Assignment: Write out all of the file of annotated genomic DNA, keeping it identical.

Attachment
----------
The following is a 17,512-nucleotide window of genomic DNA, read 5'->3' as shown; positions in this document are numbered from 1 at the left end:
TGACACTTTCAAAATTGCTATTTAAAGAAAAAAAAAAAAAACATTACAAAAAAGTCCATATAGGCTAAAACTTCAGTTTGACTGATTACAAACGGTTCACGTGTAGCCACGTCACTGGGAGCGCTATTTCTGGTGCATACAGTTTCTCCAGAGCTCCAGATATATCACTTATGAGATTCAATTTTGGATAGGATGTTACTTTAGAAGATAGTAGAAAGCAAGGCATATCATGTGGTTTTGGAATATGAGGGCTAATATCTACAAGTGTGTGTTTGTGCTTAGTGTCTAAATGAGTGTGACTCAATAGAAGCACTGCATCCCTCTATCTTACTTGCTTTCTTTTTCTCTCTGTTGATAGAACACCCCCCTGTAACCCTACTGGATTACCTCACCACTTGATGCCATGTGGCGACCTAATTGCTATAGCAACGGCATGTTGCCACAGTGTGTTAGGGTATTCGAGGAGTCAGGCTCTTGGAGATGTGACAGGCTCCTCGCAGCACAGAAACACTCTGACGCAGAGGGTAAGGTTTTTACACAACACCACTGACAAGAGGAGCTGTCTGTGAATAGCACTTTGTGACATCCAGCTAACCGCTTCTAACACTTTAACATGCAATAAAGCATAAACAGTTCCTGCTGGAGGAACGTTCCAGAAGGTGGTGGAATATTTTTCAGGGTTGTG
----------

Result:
The following is a 17,512-nucleotide window of genomic DNA, read 5'->3' as shown; positions in this document are numbered from 1 at the left end:
TGACACTTTCAAAATTGCTATTTAAAGAAAAAAAAAAAAAACATTACAAAAAAGTCCATATAGGCTAAAACTTCAGTTTGACTGATTACAAACGGTTCACGTGTAGCCACGTCACTGGGAGCGCTATTTCTGGTGCATACAGTTTCTCCAGAGCTCCAGATATATCACTTATGAGATTCAATTTTGGATAGGATGTTACTTTAGAAGATAGTAGAAAGCAAGGCATATCATGTGGTTTTGGAATATGAGGGCTAATATCTACAAGTGTGTGTTTGTGCTTAGTGTCTAAATGAGTGTGACTCAATAGAAGCACTGCATCCCTCTATCTTACTTGCTTTCTTTTTCTCTCTGTTGATAGAACACCCCCCTGTAACCCTACTGGATTACCTCACCACTTGATGCCATGTGGCGACCTAATTGCTATAGCAACGGCATGTTGCCACAGTGTGTTAGGGTATTCGAGGAGTCAGGCTCTTGGAGATGTGACAGGCTCCTCGCAGCACAGAAACACTCTGACGCAGAGGGTAAGGTTTTTACACAACACCACTGACAAGAGGAGCTGTCTGTGAATAGCACTTTGTGACATCCAGCTAACCGCTTCTAACACTTTAACATGCAATAAAGCATAAACAGTTCCTGCTGGAGGAACGTTCCAGAAGGTGGTGGAATATTTTTCAGGGTTGTG